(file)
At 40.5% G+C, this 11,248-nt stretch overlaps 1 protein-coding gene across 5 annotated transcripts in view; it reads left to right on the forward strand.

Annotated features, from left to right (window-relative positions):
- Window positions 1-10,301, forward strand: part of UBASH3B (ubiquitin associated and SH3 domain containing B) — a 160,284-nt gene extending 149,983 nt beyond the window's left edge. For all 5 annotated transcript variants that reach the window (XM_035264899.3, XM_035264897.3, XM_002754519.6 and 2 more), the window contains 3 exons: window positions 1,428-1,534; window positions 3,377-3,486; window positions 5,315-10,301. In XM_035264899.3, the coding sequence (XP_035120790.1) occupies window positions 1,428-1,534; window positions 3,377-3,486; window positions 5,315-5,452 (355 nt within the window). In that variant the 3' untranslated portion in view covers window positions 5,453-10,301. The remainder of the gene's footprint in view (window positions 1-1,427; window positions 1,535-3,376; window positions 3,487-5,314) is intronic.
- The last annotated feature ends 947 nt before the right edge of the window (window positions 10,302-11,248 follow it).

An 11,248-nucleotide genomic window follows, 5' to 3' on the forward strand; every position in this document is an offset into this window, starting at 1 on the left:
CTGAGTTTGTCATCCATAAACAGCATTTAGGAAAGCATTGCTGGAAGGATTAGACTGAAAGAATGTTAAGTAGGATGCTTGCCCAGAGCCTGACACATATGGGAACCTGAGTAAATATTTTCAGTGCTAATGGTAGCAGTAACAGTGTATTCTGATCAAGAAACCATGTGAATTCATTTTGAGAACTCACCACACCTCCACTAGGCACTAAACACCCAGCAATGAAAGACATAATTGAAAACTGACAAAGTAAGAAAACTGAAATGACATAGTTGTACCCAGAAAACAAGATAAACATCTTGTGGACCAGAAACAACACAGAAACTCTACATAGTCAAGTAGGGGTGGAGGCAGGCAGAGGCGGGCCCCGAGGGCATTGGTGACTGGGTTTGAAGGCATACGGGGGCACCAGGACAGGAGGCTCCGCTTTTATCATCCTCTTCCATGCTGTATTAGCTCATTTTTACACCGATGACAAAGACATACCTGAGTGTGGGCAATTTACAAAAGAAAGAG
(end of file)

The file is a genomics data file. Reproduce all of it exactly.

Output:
At 40.5% G+C, this 11,248-nt stretch overlaps 1 protein-coding gene across 5 annotated transcripts in view; it reads left to right on the forward strand.

Annotated features, from left to right (window-relative positions):
- Window positions 1-10,301, forward strand: part of UBASH3B (ubiquitin associated and SH3 domain containing B) — a 160,284-nt gene extending 149,983 nt beyond the window's left edge. For all 5 annotated transcript variants that reach the window (XM_035264899.3, XM_035264897.3, XM_002754519.6 and 2 more), the window contains 3 exons: window positions 1,428-1,534; window positions 3,377-3,486; window positions 5,315-10,301. In XM_035264899.3, the coding sequence (XP_035120790.1) occupies window positions 1,428-1,534; window positions 3,377-3,486; window positions 5,315-5,452 (355 nt within the window). In that variant the 3' untranslated portion in view covers window positions 5,453-10,301. The remainder of the gene's footprint in view (window positions 1-1,427; window positions 1,535-3,376; window positions 3,487-5,314) is intronic.
- The last annotated feature ends 947 nt before the right edge of the window (window positions 10,302-11,248 follow it).

An 11,248-nucleotide genomic window follows, 5' to 3' on the forward strand; every position in this document is an offset into this window, starting at 1 on the left:
CTGAGTTTGTCATCCATAAACAGCATTTAGGAAAGCATTGCTGGAAGGATTAGACTGAAAGAATGTTAAGTAGGATGCTTGCCCAGAGCCTGACACATATGGGAACCTGAGTAAATATTTTCAGTGCTAATGGTAGCAGTAACAGTGTATTCTGATCAAGAAACCATGTGAATTCATTTTGAGAACTCACCACACCTCCACTAGGCACTAAACACCCAGCAATGAAAGACATAATTGAAAACTGACAAAGTAAGAAAACTGAAATGACATAGTTGTACCCAGAAAACAAGATAAACATCTTGTGGACCAGAAACAACACAGAAACTCTACATAGTCAAGTAGGGGTGGAGGCAGGCAGAGGCGGGCCCCGAGGGCATTGGTGACTGGGTTTGAAGGCATACGGGGGCACCAGGACAGGAGGCTCCGCTTTTATCATCCTCTTCCATGCTGTATTAGCTCATTTTTACACCGATGACAAAGACATACCTGAGTGTGGGCAATTTACAAAAGAAAGAG